Crypto regulation in the world: weekly digest #60
The U.S. Department of the Treasury and the Internal Revenue Service (IRS) released proposed regulations on sales and exchanges of digital assets by brokers on August 25. These regulations aim to clarify and adjust the rules regarding tax reporting of information by brokers, so that brokers for digital assets are subject to the same information reporting rules as brokers for securities and other financial instruments.
The key provisions of the proposed regulations include:
The proposed regulations would require digital asset trading platforms to report sales or exchanges of digital assets to the IRS and customers. This means that these platforms would need to provide information to the IRS about the transactions that occur on their platforms and ensure they have systems and processes in place to accurately track and report the necessary information.
The proposed regulations define brokers as digital asset trading platforms, digital asset payment processors, certain digital asset hosted wallet providers, and persons who regularly redeem digital assets they created or issued.
Brokers would be required to report gross proceeds on a newly developed Form 1099-DA and provide payee statements to customers for sales or exchanges of digital assets that take place on or after January 1, 2025.
The proposed regulations broadly define digital assets subject to information reporting, including stablecoins and non-fungible tokens (NFTs).
There are exclusions from barter exchange transactions: the proposed rules state that exchanges of digital assets for property or services are generally not reportable as barter exchange transactions. The proposed regulations are open for public comment and feedback until October 30, 2023.
Indian Prime Minister Narendra Modi has emphasized the need for global collaboration on formulating crypto regulations during the annual Group of 20 (G20) summit. As the president of the G20, India has taken up the task of advocating for a comprehensive global framework for regulating cryptocurrencies.
Despite its complex crypto regulatory environment, India has been advocating for a global crypto framework for some time. The country imposed a 30% tax on crypto gains in 2022, leading to a mass exodus of budding crypto companies and a sharp decline in crypto trading activity. The Reserve Bank of India (RBI) has also been advocating for a complete ban on cryptocurrencies in India, although it has launched its national CBDC.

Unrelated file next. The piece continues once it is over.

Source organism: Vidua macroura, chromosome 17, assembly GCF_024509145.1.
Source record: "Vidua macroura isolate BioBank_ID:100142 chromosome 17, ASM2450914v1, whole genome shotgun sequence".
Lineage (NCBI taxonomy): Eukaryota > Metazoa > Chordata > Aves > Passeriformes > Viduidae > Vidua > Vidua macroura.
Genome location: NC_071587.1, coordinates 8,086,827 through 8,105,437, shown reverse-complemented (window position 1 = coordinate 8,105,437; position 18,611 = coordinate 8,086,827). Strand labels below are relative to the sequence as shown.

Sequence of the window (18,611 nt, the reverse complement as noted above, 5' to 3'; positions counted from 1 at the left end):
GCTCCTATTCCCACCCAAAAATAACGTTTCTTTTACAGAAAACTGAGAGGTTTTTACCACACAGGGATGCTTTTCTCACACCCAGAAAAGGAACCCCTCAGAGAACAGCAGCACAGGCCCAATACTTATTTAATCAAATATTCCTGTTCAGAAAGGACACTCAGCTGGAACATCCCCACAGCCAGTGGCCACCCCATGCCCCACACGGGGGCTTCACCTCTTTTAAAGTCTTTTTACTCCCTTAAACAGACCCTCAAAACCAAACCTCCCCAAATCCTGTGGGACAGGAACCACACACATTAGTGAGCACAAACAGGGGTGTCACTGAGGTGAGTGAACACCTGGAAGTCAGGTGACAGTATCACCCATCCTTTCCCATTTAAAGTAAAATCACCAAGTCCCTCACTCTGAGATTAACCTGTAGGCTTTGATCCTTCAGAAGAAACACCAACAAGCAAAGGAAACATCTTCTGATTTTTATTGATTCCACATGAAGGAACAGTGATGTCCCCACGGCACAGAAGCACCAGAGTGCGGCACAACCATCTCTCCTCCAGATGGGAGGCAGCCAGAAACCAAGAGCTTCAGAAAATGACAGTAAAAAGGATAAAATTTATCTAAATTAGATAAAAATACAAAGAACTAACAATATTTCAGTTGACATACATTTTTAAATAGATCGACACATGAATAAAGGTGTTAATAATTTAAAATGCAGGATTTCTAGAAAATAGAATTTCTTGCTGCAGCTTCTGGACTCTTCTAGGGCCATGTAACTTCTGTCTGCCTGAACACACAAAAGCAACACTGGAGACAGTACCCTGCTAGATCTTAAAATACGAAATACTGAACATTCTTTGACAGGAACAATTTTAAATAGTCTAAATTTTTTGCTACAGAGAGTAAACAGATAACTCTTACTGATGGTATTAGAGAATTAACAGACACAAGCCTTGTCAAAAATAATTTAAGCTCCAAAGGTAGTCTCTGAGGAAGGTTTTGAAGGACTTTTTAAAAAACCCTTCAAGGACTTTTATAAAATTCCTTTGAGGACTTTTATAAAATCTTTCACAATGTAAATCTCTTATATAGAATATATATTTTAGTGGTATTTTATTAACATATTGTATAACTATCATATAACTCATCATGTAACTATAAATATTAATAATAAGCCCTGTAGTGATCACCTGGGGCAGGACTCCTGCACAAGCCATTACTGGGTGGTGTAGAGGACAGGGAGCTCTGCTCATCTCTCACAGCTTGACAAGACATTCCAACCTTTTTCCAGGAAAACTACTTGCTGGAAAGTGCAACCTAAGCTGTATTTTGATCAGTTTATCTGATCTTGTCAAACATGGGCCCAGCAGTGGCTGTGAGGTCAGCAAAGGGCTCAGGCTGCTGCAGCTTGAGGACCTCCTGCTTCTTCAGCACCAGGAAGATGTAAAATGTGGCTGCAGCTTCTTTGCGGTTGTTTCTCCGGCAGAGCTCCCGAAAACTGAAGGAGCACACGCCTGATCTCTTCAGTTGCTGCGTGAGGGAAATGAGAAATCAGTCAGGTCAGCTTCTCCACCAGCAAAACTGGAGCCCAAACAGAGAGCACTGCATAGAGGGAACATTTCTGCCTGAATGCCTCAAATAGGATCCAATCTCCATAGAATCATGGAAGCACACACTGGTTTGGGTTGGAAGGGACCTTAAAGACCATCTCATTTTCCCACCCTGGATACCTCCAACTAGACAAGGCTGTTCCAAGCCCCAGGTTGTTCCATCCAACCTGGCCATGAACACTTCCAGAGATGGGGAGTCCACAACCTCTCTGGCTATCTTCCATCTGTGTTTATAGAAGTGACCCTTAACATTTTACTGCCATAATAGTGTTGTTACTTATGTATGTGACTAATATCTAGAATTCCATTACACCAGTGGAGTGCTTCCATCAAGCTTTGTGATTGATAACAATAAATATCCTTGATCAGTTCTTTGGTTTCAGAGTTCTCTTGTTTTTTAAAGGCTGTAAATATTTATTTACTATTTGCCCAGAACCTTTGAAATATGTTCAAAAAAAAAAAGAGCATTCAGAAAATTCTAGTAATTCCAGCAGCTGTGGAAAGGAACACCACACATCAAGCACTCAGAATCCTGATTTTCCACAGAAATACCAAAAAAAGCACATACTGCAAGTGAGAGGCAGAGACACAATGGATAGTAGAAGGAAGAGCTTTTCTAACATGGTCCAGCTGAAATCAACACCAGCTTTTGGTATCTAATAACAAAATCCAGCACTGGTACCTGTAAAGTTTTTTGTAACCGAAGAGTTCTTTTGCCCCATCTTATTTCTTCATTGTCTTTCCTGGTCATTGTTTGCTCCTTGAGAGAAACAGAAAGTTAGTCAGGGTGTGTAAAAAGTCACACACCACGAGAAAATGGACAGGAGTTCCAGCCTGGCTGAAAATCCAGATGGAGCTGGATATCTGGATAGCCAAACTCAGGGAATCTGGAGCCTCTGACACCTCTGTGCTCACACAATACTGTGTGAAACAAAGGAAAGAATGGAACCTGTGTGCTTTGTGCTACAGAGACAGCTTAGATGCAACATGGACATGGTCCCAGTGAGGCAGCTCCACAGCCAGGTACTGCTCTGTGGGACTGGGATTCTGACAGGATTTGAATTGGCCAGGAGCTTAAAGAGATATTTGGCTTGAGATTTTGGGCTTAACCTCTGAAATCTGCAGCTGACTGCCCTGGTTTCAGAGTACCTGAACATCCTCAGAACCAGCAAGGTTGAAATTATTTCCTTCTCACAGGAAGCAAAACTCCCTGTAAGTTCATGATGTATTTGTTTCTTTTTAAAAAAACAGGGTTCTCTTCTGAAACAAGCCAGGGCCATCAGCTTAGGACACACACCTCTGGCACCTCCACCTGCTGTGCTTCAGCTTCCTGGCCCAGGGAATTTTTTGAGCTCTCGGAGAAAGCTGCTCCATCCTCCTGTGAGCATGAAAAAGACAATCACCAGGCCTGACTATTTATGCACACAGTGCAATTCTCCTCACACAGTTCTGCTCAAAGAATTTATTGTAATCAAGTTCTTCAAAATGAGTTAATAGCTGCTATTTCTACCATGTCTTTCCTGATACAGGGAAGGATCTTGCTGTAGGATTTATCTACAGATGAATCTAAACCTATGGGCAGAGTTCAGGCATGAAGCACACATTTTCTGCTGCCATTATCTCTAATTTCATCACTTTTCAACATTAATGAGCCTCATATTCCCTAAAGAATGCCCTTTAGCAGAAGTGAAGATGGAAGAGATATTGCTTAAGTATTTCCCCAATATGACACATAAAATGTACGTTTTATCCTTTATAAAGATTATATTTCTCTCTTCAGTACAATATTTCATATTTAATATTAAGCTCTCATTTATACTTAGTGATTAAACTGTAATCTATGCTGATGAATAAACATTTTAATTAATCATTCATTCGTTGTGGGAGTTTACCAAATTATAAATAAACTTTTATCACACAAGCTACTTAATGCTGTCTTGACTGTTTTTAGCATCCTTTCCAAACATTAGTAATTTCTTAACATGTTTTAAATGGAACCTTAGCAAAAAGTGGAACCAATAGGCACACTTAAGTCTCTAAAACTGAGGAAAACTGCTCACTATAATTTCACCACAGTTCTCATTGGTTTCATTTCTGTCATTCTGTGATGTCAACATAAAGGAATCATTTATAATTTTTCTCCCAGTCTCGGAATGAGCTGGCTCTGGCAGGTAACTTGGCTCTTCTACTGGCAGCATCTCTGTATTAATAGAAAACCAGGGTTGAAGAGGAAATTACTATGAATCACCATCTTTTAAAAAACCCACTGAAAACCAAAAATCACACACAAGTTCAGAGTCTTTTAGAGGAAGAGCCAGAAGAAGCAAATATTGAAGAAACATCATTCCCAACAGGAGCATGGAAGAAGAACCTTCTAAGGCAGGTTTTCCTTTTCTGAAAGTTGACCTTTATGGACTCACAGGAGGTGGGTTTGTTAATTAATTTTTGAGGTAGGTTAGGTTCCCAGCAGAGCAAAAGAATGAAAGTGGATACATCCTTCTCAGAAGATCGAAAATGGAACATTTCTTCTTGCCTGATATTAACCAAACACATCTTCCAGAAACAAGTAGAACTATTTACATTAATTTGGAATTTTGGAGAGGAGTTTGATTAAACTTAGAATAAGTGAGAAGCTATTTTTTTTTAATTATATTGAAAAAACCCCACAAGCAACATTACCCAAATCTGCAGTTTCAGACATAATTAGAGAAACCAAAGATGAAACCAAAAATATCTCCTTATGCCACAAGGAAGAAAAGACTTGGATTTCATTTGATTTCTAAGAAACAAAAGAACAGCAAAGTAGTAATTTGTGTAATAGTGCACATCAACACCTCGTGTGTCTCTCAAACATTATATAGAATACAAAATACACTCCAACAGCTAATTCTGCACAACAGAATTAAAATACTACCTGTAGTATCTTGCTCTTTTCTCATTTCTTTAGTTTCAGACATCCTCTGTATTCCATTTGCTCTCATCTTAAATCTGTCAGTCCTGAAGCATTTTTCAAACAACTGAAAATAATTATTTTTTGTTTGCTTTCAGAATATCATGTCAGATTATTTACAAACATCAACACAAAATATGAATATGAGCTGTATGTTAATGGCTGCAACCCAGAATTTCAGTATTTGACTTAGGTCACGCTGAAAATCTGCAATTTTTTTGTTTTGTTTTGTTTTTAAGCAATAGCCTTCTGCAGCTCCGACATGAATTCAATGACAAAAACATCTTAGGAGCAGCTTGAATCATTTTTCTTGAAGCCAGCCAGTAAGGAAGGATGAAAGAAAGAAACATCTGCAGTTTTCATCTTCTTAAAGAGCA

The G20 countries are striving to build a policy consensus on crypto assets to inform better global regulation. India, which currently holds the G20 presidency, is hosting the group's first meeting of finance and central bank deputies. The implications of crypto assets for the economy, monetary policy, and the banking sector should be studied to inform this consensus.
During India's G20 presidency, the country expanded the crypto conversation beyond financial stability to consider its broader macroeconomic implications, especially for emerging markets and developing economies. The presidency also hosted enriching seminars and discussions, deepening insights into crypto assets. As a result, G20 nations, supported by the Financial Stability Board (FSB) and International Monetary Fund (IMF) under India's presidency, are set to bring into implementation perhaps the first global crypto regulations ahead of the Leaders' Summit in September.
The FATF Travel Rule became obligatory for crypto companies in the UK.
Russia has officially started its Digital Ruble (Russian CBDC) pilot involving 13 major country’s banks.
Ripple believes court should deny SEC request for appeal as the exceptional circumstances required for interlocutory appeal are absent.
SEC has delayed its decision on several Bitcoin exchange-traded fund (ETF) applications, including those from BlackRock, Fidelity, and Invesco. The new deadlines for the rulings are set between October 16 and October 19, 2023.
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